While teaching between 1935 and 1940, Ogunde was known more for his mastery of the organ than for his speed when writing on the classroom songs and stories. He organized them into a sort of drama society and they engaged in acting plays. According to reports, many of the pupils defied their parents to follow their teacher to his church. As Ogunde’s fame as a gifted organist grew, he was constantly in demand by other churches. It was said that he was no ordinary church organist. He would play folk tunes even to back famous Christian choruses and hymnal songs.
In 1941, however, more out of willingness to satisfy family expectations, Ogunde joined the Nigeria Police Force. It wasn’t a worrisome development to him. He had always been a service-oriented young man, conscious of the need to assist in putting the society on the path of sanity. He felt that the police force was a place where he could contribute to societal progress. Besides, the force workload and rules did not legislate against private practice – not against theatrical activities.
Between March and September 1941, he was at the Police Training School in Enugu, (then in the Eastern Region). In October, he was posted to Ibadan as a 3rd class constable. In 1943, he was transferred to the Force ‘C’ division of the force, in Ebute Metta, Lagos.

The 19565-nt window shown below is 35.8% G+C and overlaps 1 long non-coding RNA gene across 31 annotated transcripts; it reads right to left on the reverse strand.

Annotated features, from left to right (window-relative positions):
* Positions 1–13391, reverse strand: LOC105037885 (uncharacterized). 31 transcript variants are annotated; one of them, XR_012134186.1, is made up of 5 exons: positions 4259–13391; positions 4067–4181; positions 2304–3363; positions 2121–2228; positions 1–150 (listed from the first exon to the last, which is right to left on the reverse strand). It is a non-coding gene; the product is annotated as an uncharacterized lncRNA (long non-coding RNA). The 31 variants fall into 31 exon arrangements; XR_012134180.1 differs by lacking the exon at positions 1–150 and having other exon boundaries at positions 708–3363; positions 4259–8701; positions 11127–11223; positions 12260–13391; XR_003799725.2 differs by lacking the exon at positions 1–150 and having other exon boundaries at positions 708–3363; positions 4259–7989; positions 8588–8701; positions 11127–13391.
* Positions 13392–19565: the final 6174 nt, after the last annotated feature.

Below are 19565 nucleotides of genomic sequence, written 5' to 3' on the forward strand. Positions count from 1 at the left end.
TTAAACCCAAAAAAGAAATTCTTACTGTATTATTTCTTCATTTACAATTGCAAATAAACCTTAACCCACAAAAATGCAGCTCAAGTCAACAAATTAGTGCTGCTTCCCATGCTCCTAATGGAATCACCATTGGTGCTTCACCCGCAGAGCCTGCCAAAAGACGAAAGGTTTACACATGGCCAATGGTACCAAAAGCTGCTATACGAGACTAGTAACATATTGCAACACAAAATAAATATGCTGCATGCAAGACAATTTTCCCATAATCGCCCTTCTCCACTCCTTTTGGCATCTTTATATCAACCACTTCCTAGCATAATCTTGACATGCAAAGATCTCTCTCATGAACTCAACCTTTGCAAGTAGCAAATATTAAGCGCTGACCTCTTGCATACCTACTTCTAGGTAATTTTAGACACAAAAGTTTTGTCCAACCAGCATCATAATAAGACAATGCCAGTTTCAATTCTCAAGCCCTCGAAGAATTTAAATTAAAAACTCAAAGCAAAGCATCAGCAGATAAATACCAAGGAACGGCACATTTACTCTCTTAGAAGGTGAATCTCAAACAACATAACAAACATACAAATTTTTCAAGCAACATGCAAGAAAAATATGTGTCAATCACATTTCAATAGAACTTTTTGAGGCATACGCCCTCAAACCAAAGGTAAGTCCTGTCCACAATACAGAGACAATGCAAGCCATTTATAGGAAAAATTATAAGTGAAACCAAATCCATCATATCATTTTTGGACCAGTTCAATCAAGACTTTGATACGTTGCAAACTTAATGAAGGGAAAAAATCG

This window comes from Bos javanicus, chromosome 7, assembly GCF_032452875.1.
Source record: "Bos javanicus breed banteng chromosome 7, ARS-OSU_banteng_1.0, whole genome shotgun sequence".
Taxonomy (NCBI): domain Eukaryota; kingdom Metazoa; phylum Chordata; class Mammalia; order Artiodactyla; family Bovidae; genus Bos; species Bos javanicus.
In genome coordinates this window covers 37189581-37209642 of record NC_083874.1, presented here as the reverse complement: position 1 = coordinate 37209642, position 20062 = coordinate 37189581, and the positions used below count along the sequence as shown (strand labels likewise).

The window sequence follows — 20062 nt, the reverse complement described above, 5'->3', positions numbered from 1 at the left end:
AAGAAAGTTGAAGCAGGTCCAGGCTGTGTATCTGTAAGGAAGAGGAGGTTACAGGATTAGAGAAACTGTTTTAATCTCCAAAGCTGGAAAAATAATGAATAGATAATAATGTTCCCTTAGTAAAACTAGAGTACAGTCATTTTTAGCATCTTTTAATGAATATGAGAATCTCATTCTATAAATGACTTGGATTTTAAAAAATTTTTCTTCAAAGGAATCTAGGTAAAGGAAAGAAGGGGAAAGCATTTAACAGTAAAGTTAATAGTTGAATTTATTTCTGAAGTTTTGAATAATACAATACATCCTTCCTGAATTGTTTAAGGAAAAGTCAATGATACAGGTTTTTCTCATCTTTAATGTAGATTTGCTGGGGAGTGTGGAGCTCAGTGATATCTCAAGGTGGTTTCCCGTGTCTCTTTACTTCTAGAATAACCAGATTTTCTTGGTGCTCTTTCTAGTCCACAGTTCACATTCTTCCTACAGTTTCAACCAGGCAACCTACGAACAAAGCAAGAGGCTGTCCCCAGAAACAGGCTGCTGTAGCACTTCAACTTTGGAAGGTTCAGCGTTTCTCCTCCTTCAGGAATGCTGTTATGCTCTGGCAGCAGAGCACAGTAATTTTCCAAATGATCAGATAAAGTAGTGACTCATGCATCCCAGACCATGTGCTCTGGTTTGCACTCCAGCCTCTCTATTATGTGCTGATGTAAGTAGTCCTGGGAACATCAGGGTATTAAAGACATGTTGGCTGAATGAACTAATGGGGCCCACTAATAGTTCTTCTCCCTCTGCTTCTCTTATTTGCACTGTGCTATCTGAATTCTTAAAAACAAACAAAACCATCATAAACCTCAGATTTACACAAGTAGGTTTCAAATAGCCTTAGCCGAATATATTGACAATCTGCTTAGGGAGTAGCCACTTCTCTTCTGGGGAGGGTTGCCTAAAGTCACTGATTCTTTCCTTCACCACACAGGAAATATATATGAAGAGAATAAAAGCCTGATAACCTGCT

Returning to Lagos afforded Ogunde the opportunity to pick up his suspended theatre career, which the six months police training had somewhat interrupted. On 12 June 1944, he presented his first opera – Te Garden of Eden and The Throne of God at the Glover Memorial Hall, then the main venue for artistic programmes, and social events dominated by colonial officers.
While he received huge applauses for the great performance, which to fellow Nigerians was novel and to the European, unimaginable for a black man, he earned a warning from the police force. I 1945, when he presented Worse than Crime, he resigned his service and formed his a company of amateur performers called African Music Research Party.
‘Tiger’s Empire’, which launched the company and Ogunde into professional practice in March 1946 again earned him harassment from the police: even though he was no longer in the force. In spite of this adverse reaction, he presented in 1946, Darkness and Light; Mr. Devil’s Money (Ayinde); Herbert Macaulay and Human Parasite.